Ackerman is shrill:
ATTACKERMAN » Fight War, Not Wars: Last fall was really the high-water mark for the surge in terms of public opinion.... [P]olling data -- too lazy to Google that now -- never actually reflected a shift in favor of the war again, but the surge did a good-enough convincing elite opinion to consider the surge a success outside the context of the larger war. Nevertheless, the electoral picture still clearly favored a Democratic president and a Democratic Congress, both of whom would be elected on a platform of ending the war if they were to be elected at all. Bush's answer was to declare that he and Maliki had agreed on an enduring U.S. troop presence.... The surge had worked so well, in other words, that its just reward was the ownership of Iraq....
That was only the first phase of White House overreach. Immediately, the administration announced that it would not submit its long-term occupation deal to Senate approval nor Congressional oversight.... In order to serve the legal fiction that the permanent-occupation deal wasn't a treaty -- which the Senate must approve -- the administration said that "friendship and cooperation" meant that the U.S. wouldn't even come to the defense of the Iraqi government if attacked (too treaty-esque), which didn't exactly sit well with the members of that government. Even before negotiations began in earnest, the Bush administration succeeded in offending Congress and the Iraqi government.
When those negotiations began, the U.S. reportedly presented the Iraqis with terms so breathtaking that they'd embarrass Lord Curzon. Bush wanted unilateral control of Iraqi airspace; legal immunity for all U.S. troops and contractors; the unilateral right to arrest and detain any Iraqis his commanders desired, and for unspecified periods; and several military bases. When Maliki indicated discomfort over acting like Gaius Baltar on Occupied New Caprica, Bush gave another indication of his "friendship and cooperation" -- blackmail.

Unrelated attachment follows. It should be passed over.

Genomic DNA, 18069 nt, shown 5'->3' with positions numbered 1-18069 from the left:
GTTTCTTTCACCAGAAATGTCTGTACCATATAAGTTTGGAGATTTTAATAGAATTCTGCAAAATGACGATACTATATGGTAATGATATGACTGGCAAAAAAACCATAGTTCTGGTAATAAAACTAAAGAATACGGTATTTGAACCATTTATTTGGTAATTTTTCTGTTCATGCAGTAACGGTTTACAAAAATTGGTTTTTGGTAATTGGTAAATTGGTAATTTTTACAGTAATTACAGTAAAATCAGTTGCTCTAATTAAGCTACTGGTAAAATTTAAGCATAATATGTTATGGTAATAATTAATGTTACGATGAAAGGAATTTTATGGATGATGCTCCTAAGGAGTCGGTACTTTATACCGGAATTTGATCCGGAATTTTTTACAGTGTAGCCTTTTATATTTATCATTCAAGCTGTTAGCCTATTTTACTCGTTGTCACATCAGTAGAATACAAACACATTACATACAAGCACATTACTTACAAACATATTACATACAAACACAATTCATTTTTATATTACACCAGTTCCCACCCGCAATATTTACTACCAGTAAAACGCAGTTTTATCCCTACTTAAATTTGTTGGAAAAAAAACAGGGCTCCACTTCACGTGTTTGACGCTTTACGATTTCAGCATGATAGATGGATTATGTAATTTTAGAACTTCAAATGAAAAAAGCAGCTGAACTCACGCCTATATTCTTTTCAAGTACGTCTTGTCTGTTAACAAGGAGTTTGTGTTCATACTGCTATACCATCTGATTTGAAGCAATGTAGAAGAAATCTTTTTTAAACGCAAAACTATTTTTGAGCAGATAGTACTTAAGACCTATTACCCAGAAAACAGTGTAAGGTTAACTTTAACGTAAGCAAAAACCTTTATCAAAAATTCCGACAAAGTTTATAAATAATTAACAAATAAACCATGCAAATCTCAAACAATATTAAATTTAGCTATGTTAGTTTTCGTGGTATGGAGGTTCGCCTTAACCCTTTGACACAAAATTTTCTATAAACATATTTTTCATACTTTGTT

All this came in a political context that Bush was either unattentive to or dismissive of. Despite spotty media coverage in the U.S., the deal prompted a massive backlash in Iraq, where basically every organized political force not part of Maliki's government rejected it.... Maliki has read the tea leaves and evidently realized what the rest of us considered obvious: that the only one demanding that he turn Iraq to permanent foreign domination is a president thoroughly discredited in his own country who'll be out of office in a few months....
And so Maliki flip-flopped.... He has forced George Bush to accept what Bush and McCain has said for years would lead to doom, ruin, humiliation, catastrophe -- a euphemistic "time horizon" for withdrawal.... [O]nce again Bush's attempt at denying reality only creates a trap for McCain. If McCain embraces the time-horizons, he shatters his own previous argument that such a thing will bring national ruin and indicates a certain moral and strategic turpitude on the part of its advocates. His only solution is to magically pretend that Bush's move isn't politically motivated and hope no one laughs at him. But now... Reuters reports that Maliki has embraced Obama's 16-month withdrawal plan.
The Iraq war is and has always been... a filthy lie born of avarice and lust for power masquerading as virtue.... [N]ow [Bush] is impotent, unable to impose his will, and the nakedness of his attempted imposition has led the American and the Iraqi peoples to wake up and end his nightmare. May his war-crimes prosecutor be Iraqi; may his judge be American; and may he die in the Hague.